KUALA LUMPUR: State water operators will incur hundreds of millions in revenue losses if they are not allowed to set water tariffs, the government told the Dewan Rakyat.
Natural resources, environment, and climate change minister Nik Nazmi Nik Ahmad reiterated that some states had not raised water tariffs for 40 years while 60% of treated water in some others did not reach consumers.
He said the average water tariff price in the peninsula and Labuan – expected to increase to RM1.59 per cubic metre from RM1.43 per cubic metre due to adjustments approved by the previous government – was still lower if one took into account the water operators’ capital expenditure and operating expense, which was RM2.03 per cubic metre.
“Therefore, if we postpone (letting water operators set tariffs), they will incur revenue losses estimated at RM490 million per year,” said Nik Nazmi in his winding-up speech at the committee stage debate of the 2024 supply bill.
“Non-revenue water has already caused RM2 billion per year in losses for water operators. Therefore, we feel that the time has come, and menteris besar and chief ministers across parties have agreed on this (to let operators set tariffs).”
He was responding to Cha Kee Chin (PH-Rasah) who said earlier in the Dewan Rakyat that giving state water operators the authority to set tariffs could lead to higher inflation.
Cha said decisions to permit state-level water operators to adjust tariffs had always been made by the National Water Services Commission or the Cabinet, a system that should remain in place.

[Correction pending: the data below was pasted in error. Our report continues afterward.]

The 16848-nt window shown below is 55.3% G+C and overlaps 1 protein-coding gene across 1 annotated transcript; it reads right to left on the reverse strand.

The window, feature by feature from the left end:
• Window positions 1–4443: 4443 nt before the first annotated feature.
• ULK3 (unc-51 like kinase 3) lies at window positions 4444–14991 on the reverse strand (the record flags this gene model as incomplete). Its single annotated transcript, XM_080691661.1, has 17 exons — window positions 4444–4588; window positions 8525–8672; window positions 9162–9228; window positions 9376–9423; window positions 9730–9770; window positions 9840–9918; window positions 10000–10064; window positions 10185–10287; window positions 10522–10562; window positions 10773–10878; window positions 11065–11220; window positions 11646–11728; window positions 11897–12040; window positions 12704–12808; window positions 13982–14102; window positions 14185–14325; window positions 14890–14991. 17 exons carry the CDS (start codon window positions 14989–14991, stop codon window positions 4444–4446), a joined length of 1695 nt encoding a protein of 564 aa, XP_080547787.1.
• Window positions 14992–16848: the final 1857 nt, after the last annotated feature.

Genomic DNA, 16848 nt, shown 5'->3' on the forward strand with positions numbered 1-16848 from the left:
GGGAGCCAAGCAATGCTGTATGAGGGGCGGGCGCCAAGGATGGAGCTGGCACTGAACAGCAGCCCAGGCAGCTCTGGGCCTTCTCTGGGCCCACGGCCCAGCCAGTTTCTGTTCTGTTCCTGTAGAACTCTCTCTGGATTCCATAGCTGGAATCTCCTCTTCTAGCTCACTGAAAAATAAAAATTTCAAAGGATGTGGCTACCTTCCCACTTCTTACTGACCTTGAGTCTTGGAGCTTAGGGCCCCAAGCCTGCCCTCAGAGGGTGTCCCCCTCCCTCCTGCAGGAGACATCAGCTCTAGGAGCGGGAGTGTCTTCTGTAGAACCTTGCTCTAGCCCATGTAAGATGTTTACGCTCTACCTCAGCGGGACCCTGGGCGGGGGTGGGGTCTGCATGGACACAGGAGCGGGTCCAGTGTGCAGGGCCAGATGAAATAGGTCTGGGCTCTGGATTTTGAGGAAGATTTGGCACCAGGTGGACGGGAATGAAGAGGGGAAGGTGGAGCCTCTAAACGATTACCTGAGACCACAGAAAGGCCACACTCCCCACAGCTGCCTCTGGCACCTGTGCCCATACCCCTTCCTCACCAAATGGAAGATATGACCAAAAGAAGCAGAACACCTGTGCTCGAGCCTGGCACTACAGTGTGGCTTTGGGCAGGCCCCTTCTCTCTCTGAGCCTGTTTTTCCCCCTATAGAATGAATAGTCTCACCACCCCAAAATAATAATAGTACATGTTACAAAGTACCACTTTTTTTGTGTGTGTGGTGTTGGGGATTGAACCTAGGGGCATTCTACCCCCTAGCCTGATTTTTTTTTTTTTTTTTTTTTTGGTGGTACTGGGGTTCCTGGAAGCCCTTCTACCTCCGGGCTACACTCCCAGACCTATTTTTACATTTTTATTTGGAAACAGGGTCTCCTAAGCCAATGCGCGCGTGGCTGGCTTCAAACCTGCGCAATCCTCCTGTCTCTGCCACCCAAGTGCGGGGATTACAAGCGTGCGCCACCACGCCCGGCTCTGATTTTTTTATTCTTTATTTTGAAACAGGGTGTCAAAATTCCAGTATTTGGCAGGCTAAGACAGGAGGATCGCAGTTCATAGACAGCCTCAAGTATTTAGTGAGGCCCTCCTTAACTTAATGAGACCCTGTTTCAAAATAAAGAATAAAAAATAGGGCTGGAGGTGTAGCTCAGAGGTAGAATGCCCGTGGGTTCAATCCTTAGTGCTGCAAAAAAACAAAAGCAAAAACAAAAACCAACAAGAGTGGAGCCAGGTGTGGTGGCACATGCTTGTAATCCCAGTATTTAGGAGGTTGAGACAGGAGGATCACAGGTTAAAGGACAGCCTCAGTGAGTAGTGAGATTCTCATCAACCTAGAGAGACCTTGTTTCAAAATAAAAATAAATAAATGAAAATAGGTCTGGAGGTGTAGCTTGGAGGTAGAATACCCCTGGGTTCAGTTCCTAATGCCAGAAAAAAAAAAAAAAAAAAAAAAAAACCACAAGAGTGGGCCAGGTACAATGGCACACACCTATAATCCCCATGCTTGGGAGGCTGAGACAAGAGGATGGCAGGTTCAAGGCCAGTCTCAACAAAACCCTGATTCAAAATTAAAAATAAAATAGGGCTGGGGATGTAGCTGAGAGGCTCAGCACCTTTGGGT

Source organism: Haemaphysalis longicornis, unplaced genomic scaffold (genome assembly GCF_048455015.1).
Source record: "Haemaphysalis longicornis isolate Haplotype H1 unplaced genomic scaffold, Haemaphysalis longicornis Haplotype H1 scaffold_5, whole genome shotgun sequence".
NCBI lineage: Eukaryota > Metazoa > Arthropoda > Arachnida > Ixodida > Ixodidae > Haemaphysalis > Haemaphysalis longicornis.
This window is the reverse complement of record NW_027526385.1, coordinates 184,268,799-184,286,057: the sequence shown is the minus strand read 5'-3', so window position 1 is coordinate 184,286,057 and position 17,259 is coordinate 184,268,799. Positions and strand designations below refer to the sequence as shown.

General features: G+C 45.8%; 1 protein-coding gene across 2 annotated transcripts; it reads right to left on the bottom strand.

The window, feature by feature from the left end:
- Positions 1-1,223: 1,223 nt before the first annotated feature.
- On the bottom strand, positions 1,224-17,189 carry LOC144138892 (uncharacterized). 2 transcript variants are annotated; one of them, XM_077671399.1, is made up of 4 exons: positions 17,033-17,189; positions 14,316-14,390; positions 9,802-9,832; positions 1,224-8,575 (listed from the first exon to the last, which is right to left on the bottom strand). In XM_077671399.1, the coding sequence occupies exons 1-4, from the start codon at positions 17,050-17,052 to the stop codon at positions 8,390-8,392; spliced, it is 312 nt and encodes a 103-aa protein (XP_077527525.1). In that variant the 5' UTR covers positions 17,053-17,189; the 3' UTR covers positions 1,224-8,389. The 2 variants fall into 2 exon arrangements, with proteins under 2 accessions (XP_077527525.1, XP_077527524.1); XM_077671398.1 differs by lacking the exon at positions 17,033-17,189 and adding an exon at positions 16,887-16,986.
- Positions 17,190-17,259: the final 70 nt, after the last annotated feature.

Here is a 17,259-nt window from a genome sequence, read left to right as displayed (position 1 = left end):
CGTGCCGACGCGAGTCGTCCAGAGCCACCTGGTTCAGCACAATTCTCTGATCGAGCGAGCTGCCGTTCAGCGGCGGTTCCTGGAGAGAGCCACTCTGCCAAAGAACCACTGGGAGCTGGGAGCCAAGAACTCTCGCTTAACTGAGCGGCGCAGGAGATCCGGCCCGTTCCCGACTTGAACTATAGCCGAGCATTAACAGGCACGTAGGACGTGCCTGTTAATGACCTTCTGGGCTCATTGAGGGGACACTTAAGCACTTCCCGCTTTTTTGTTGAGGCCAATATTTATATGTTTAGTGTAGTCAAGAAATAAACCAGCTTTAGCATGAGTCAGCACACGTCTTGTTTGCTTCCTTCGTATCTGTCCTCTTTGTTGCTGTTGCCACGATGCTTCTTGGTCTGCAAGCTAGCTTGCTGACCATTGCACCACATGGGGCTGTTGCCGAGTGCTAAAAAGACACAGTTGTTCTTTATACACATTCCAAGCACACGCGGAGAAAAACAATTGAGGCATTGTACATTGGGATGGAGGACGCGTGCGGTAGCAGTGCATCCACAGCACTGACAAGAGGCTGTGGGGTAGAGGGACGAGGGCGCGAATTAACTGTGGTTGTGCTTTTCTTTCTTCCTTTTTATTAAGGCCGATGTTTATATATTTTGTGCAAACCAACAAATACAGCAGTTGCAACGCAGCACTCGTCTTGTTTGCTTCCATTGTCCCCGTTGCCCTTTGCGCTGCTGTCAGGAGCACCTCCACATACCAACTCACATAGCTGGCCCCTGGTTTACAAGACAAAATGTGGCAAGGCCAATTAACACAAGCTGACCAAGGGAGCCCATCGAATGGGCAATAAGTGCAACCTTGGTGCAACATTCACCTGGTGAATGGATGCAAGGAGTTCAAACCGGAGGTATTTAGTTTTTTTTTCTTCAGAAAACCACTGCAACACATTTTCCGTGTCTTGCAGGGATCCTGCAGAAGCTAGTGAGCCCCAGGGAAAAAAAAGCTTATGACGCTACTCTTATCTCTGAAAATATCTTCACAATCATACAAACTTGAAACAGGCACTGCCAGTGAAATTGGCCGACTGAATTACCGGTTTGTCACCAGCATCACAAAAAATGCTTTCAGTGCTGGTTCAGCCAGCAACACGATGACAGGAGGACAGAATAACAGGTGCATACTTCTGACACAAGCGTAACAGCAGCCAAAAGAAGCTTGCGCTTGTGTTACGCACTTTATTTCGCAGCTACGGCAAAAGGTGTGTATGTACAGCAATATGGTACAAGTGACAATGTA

Caps will be set on tariff adjustments
In response to Nik Nazmi’s explanation, Cha expressed concern that there was a possible conflict of interest as the state leaders who agreed with the government’s proposal also chaired the authorities managing water supply.
To this, Nik Nazmi replied that these state leaders had merely agreed in principle and there were no black-and-white agreements yet.
He assured that the government would not allow a “free-for-all” situation, and said it would create a mechanism to focus on states that had not raised their tariffs for a long time.
“We will set a ceiling (rate) and leave actions to be taken to the operators. They may want to increase (the tariff rate) by half or by 100%.
“But we have a cap, meaning we will not permit the increases (of tariff rates) at the whims and fancies of water operators,” added Nik Nazmi.
On Nov 1, Nik Nazmi said a Cabinet paper proposing a new method for water tariff determination was in the works, to allow state-level water operators to decide their tariffs independently.